and negro delegates chosen, 317;
typical attitude of whites in;
under "carpet bag" rule, 318,
332; Northern immigration into,
319; Northern teachers insulted
or disdained in; Northerners in
politics in; legislation in during
reconstruction, 320; extrava-
gance, waste and corruption in
under Republican governments;
exaggeration of, 321 ; negro rule
in, 319, 321; resumption of
white leadership in, 322 ff; con-
tinued interference of Congress
in, 326; growth of Republican
opposition to Federal interfer-
ence in; repudiation in, 332;
Democrats organize resistance
to Republican rule in and prac-
tice intimidation, 339 ff; Federal
troops withdrawn from, 353;
regeneration of, 354; whites in
driven to labor, 355; end of
Federal interference in, 371, 402;
negro suffrage practically nulli-
fied in, civil rights secured to
negroes, 372, 382, 388; refuses
social equality to negro, 373,
407-8; fear of race mixture in,
*374, 407; development of in-
dustrial democracy in, 379; pres-
ent condition of politics in, 379
ff; why “solid,” 380; life in di-
versifying, growth of literature
in, 380; growth of standard of
education in, 381; widening gulf
between the races in, 382; legal
and practical limitation of suf-
frage in, 382 ff, 388; efforts in
to restrict negro education, 385;
negro still has industrial free-
dom in, 385, 395; pronounced at-
titude of on social inferiority of
negro, 386; hopes for better

1

conditions, growth of goodwill
and confidence in, 389; amount
spent by for negro education,
397; educational and industrial
problems of, 397 ff; suffrage
laws in, 400; politics in, no
Longer a struggle between
whites and blacks, 401; scheme
to reduce representation of
under 14th amendment, 403;
government aid to education in
advocated, 404; disproportion-
ate share of national expense
borne by, 405; problem of social

equal. of races in, 406 ff.
South Carolina (see also CAROLI-

NAS, The), demands representa-
tion based on slave numbers, II;
refuses to join Union if slave
trade forbidden, 12; revolts over
tariff, claims right of nullifica-
tion, 32; passes law against
negro seamen, 73; considers
secession, 221; passes ordinance
of secession, 223; occupies Ft.
Moultrie and Castle Pinckney,
224; leads South, 229; emanci-
pation in, 260; provisional gov-
ernment formed in, 275; recon-
structed, 310; negro voters in
majority in, 311; under "carpet-
bag,” rule, 332 ff; Presidential
and State vote of contested
(1876), 348 ff; legal limitation

of suffrage in, 383.
Southern Democracy, asserts uni-

versal right of slave-holding,

186.
“Southern Planter, A," 100.
Southern Statesmen of the Old

Régime,” 137.
Speed, Joshua F., 178; resigns

from cabinet, 303.
Springfield Republican, 124 and

note, 127; its opinion of John
Brown, 162; state's issue be-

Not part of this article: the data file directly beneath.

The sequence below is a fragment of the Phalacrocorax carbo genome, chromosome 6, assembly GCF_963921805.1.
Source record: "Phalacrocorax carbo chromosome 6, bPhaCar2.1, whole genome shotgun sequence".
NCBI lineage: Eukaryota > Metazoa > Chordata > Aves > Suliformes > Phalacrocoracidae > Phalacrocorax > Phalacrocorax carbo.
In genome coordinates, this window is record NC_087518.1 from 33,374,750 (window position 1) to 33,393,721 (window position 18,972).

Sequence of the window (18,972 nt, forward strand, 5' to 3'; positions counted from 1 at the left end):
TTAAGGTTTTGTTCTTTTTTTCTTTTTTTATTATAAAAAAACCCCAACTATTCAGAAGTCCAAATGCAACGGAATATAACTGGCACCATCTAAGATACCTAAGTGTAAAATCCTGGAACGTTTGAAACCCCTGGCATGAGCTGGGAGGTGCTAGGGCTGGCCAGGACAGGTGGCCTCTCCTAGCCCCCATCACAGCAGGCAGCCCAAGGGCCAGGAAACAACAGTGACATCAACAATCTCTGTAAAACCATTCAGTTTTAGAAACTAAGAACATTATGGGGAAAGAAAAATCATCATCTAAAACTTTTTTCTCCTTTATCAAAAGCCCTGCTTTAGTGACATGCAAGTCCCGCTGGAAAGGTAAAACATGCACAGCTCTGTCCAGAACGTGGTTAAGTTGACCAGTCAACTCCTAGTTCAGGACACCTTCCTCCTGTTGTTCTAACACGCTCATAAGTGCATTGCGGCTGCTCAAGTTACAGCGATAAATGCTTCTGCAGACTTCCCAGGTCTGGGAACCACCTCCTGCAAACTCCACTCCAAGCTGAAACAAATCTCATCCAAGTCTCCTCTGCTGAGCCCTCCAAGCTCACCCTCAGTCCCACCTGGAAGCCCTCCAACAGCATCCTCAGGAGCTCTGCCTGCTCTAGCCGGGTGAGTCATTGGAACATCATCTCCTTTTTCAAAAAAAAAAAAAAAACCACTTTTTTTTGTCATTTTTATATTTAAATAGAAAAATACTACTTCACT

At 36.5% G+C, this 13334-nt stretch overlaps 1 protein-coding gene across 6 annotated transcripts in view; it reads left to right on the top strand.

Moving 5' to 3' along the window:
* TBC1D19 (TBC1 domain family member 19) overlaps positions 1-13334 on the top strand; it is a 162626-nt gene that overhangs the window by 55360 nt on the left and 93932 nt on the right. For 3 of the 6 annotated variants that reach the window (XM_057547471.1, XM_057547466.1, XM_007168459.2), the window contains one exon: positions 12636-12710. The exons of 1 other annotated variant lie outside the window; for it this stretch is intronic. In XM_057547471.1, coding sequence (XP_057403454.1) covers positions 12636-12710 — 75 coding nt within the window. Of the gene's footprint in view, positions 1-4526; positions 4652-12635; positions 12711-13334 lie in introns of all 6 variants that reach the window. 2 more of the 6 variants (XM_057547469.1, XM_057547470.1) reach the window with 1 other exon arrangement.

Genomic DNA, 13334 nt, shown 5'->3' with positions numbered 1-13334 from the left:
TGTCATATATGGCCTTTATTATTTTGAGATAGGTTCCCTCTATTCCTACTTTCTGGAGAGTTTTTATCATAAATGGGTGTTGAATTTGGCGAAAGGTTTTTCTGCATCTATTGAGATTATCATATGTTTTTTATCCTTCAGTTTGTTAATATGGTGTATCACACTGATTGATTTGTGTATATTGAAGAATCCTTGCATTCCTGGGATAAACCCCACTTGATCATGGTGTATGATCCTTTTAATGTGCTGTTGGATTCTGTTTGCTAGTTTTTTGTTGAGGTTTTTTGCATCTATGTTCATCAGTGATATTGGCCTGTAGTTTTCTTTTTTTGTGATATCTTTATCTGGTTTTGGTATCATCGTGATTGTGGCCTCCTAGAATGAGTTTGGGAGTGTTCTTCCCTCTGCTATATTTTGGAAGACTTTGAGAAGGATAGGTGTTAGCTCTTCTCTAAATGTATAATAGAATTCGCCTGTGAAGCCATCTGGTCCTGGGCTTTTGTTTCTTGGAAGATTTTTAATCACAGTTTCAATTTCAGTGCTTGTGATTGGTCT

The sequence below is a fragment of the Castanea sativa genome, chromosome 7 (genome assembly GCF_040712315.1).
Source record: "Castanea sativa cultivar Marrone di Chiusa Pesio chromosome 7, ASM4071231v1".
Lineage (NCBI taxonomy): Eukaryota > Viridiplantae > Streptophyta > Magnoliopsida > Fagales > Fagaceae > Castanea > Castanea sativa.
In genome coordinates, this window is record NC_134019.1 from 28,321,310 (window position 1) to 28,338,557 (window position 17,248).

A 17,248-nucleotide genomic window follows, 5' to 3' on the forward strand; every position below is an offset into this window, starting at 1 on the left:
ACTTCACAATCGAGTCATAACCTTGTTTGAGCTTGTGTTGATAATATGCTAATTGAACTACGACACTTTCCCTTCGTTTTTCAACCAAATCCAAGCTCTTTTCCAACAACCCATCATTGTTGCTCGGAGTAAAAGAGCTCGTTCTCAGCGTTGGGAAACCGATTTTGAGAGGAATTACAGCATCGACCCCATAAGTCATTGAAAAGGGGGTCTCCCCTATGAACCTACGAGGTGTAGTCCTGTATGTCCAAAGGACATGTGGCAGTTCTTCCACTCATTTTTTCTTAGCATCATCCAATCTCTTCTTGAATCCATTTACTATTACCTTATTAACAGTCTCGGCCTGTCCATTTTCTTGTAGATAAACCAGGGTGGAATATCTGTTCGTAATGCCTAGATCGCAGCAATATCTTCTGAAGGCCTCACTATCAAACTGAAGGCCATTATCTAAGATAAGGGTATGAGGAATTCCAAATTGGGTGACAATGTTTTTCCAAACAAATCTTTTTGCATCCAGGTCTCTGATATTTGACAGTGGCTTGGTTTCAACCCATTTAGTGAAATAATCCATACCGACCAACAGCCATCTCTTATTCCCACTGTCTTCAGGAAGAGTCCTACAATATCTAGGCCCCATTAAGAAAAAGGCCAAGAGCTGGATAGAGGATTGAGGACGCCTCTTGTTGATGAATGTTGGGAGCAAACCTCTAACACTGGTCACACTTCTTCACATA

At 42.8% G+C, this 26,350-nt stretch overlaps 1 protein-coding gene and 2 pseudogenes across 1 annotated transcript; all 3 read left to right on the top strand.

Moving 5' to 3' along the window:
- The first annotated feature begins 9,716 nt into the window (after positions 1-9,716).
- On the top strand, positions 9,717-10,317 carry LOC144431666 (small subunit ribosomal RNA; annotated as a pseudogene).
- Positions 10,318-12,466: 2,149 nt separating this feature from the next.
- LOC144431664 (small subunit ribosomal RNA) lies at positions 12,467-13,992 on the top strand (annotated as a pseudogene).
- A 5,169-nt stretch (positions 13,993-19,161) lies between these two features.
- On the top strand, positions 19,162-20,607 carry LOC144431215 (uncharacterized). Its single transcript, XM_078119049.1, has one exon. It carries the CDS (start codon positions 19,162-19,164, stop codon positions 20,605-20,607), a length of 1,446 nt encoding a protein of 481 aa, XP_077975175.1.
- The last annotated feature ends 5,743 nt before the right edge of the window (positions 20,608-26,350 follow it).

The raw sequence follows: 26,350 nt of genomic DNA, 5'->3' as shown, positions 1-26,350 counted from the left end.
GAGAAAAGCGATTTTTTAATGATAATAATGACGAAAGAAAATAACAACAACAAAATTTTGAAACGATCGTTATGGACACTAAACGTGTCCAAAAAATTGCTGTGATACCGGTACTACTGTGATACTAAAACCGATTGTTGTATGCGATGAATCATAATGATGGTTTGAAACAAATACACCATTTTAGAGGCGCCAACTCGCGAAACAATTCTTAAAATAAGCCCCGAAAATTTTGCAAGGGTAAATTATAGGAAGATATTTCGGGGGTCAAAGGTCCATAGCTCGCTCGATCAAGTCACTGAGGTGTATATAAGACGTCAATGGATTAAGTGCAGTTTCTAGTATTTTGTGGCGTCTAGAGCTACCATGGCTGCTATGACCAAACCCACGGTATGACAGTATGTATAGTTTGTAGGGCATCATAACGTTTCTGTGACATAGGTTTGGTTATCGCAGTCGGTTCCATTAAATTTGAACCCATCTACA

tween Democrats and Republi-
cans in 1864, 265; favors educa-
tional test for suffrage, 308, 310;
prophesies slave-holding class
will regain power, 322;. sup-
ports Independent Republicans,
328; on Hayes-Tilden contest,
351,

Stanton, Edwin M., Attorney-

General, 224; in Lincoln's cabi-
net, 249; attitude of on eman-
cipation proclamation, 257; in
Johnson's cabinet, 274; sup-
ports Johnson in reconstruction
plans, 276; becomes bitterly
opposed to Johnson, 303; re-
moved by Johnson, 311.
Star of the West," sent with
supplies to Anderson, driven

from Charleston harbor, 224.
State rights, theory of, 133.
States, relative power of in Con-

gress determined, 11.
Stearns, George L., supports

John Brown, 160.
Stephens, Alexander H., sketch

of his life and views, 137 ff;
political activity of, 138; in
Congress, and Vice-President of
Confederacy, 139, 227; explains
defection of Southern Demo-
crats, 189; supports Douglas in
1860 campaign, 193; opposes
secession, 211,

215; labors
against secession, 219, 221, 225;
Vice-President of Southern
Confederacy, 227; pleads for

negro rights, 302.
Stevens, Thaddeus, Republican

leader in Penn., 276; leader of
House, 281; sketch of, 282; op-
poses Pres. Johnson's recon-
struction plan, 285; his drastic
reconstruction bill defeated, 306;
House prosecutor of Johnson,

311; death of, 331.
Story, Judge, on taxes in Miss.,

336.
Stowe, Harriet Beecher, publishes

“Uncle Tom's Cabin," 97; her
views of slavery as pictured
therein, 109; publishes “ Dred,"

123.
Suffrage, manhood, adopted, 21;

equal, without test passed in
North, 308; negro, representa-
tion of South conditioned on,
298;

proposal to refuse to
leaders of South, 299—see also
Amendments, Constitutional;
Springfield Republican favors
educațional test for, 308, 310;

lina, 332.

unfitness of negroes in South
for after war, 317; of negroes
practically nullified in South,
372; legal limitation of in

South, 382 ff; 388.
Sumner, Charles, opinion of aboli-

tionists, 54; joins “ Free Soil”
party, 81; in Senate, 92; de-
nounces slavery in Congress, as-
saulted by Brooks, 122; in Re-
publican party, 127; opposes
admission of Senators from
Confederate States, 270; Lin-
coln refuses to quarrel with,
270; Republican leader in
Mass., 276; sketch of, 282; in
Senate, 284; opposes Pres.
Johnson's reconstruction plan,
286; belief of in Republican
party, 309; quarrels with Grant,

328; death of, 331.
Sumner, Colonel, in Kansas, 118.
TANEY, Chief Justice, in Dred

Scott case, 147.
Tappan, Arthur, 40, 44.
Tappan, Lewis, 44.
Tariff, of abominations, 32; pro-

tective, 31 ff; compromise on,